I often tell writers that good writing is about the balance of action and information. I’m also always telling writers about mimetic writing. The other day, with an editorial client, I thought of a great image that helped them conceptualize these ideas in a way that made sense.

Let’s say that we have a getaway car. It’s assumed that it will be used in a chase sequence, which is primarily action. Per the idea of mimetic writing, the narrative style of this passage should be quick and to the point, since we’re dealing with a scene that’s meant to move quickly.

Now think about a camera taking a picture of the getaway car in order to convey what it looks like to the reader. This camera can take amazing high resolution images, or it can take grainy “potato quality” shots like you’d find coming from a middle-of-the-line cell phone. In this case, a many-megabyte high resolution picture of the getaway car might be beautiful, but if we try to work with that picture or send it to someone (the reader), it’s going to be a huge attachment, it’ll take time to upload, and it’ll clog up their email bandwidth. (Unless they have fiber, in which case this analogy is useless!)

For the chase sequence, then, we’d be fine with a quick, grainy snapshot of the getaway car so that we can get on with the action and not get bogged down with information. Here the balance swings to action rather than information. If we’re establishing a very important setting, then the beautiful high res image is very appropriate, and the balance swings to information. The reader wants to know the delicate details, and you can dwell on them more, taking your time.

I hope this short but effective reminder helps you craft tight and effective prose as you start a new year of writing!

Three When One Will Do

I’ve been doing a lot of editing recently and have noticed a quirk that I’m totally guilty of. Instead of choosing one very strong image that says it all, writers don’t quite trust their readers to get it (a very common problem) and are dogpiling several related ideas into one sentence of description.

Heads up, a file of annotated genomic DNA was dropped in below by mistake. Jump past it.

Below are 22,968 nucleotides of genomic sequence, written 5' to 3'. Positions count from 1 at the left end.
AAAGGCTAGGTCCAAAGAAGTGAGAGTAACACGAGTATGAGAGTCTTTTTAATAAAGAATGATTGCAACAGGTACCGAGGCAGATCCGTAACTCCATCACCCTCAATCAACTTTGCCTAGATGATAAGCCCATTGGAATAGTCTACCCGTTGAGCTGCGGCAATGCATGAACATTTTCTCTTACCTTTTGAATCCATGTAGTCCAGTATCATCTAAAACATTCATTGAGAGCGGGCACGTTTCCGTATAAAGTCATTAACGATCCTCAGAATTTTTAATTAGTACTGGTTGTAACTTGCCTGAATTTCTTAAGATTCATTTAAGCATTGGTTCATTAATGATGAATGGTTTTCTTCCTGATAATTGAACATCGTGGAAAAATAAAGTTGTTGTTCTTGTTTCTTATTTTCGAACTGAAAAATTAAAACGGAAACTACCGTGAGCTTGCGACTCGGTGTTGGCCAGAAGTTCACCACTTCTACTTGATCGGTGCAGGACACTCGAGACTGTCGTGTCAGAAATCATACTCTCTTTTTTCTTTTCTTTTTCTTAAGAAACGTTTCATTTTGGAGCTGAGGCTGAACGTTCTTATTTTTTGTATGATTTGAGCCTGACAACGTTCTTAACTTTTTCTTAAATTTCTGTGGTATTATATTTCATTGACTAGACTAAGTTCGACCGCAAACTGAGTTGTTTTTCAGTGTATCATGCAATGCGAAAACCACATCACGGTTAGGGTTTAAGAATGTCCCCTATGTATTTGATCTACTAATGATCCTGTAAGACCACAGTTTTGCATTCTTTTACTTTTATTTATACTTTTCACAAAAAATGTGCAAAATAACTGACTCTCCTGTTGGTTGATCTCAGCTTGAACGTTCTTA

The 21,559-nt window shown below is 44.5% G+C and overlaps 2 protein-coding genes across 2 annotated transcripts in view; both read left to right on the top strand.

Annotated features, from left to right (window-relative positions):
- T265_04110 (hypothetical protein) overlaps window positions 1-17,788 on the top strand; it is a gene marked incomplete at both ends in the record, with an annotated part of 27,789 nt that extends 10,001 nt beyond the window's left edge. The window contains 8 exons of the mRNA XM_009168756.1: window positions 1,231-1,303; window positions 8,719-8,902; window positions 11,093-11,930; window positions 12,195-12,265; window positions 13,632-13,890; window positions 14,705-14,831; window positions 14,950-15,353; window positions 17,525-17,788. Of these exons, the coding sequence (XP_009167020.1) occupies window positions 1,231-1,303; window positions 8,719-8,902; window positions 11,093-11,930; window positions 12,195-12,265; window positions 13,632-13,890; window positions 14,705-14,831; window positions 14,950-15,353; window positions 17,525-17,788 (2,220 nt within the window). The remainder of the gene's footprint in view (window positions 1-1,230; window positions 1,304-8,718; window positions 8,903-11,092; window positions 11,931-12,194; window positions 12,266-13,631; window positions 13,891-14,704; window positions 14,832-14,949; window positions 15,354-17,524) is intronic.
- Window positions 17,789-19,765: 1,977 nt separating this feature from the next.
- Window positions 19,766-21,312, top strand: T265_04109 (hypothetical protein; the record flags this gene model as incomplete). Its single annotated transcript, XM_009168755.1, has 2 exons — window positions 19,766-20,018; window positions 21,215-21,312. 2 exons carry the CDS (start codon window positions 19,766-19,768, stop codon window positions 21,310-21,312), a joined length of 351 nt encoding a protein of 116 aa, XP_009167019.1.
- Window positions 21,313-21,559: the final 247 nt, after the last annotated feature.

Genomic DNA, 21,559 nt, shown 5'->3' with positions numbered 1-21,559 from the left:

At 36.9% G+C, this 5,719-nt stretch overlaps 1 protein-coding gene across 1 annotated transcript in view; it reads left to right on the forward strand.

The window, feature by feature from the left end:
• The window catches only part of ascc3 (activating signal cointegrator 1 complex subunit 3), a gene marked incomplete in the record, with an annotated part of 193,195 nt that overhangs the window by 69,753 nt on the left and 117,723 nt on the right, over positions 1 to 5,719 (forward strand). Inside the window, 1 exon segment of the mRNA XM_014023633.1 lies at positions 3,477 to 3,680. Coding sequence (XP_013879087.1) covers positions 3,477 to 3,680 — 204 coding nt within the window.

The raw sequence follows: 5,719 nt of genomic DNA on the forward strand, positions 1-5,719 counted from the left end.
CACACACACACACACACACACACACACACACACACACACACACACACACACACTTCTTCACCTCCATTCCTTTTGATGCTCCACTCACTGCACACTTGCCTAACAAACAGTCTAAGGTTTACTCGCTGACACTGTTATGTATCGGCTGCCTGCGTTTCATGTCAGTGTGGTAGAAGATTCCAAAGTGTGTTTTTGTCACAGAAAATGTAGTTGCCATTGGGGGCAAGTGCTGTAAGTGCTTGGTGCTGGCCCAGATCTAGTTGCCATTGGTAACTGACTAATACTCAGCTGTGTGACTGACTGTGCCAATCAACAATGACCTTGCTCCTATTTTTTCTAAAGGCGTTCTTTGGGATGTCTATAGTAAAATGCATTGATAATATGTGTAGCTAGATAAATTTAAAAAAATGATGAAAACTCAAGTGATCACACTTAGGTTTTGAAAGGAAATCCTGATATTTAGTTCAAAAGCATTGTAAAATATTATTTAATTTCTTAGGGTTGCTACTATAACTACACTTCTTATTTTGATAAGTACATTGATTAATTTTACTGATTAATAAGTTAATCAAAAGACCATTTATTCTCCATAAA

For example:

Looking at the buffet, she was so famished that she could swallow it all in one gulp, leaving nothing left, licking even the grease trap of the giant rotisserie oven clean.

Girl is hungry, we get it! (Side note: Don’t try and write examples on an empty stomach.) Here we have three images, one weak (leaving nothing left), one medium (swallow it all in one gulp) and one very strong and specific (the grease trap thing).

The reason I went a bit off the deep end with the final image is that it is unusual, descriptive, and teaches us a little bit about character while conveying the same information as the other two–not only is she hungry, but she’s a little grungy, and knows her way around a kitchen. There are people who just want the tenderloin steak, and then there are people who want the gristle and bones to gnaw clean. The strange way her mind goes to the drippy, fat-caked grease trap puts her firmly in the latter camp.

So pick one strong, specific image with potential emotional or characterizing undertones to it. Your aim isn’t to give a reader information as many times as possible, it’s to do it once, and ideally in a memorable way. Less is more. In fact, in writing, piling imagery onto one idea actually dilutes the effect instead of concentrating it.

Explaining the Joke in Writing

Explaining the joke in writing is so tempting. Everyone knows the feeling of loving a joke so much yet having it fall flat. Then, instead of accepting defeat, explaining to everyone how the joke works and why it’s so brilliant. If you’re me, you might also strongly imply that your audience is somehow deficient for failing to laugh.

If any of you have heard me speak or taken one of my middle grade or young adult webinars, you may remember the lame Twilight vampire/”high stakes” joke that I try and shoehorn in every time. It has met with a tepid response from Idaho to Japan but I keep on trying because, well, I’m convinced that one day I’ll fall upon the perfect audience that will get it.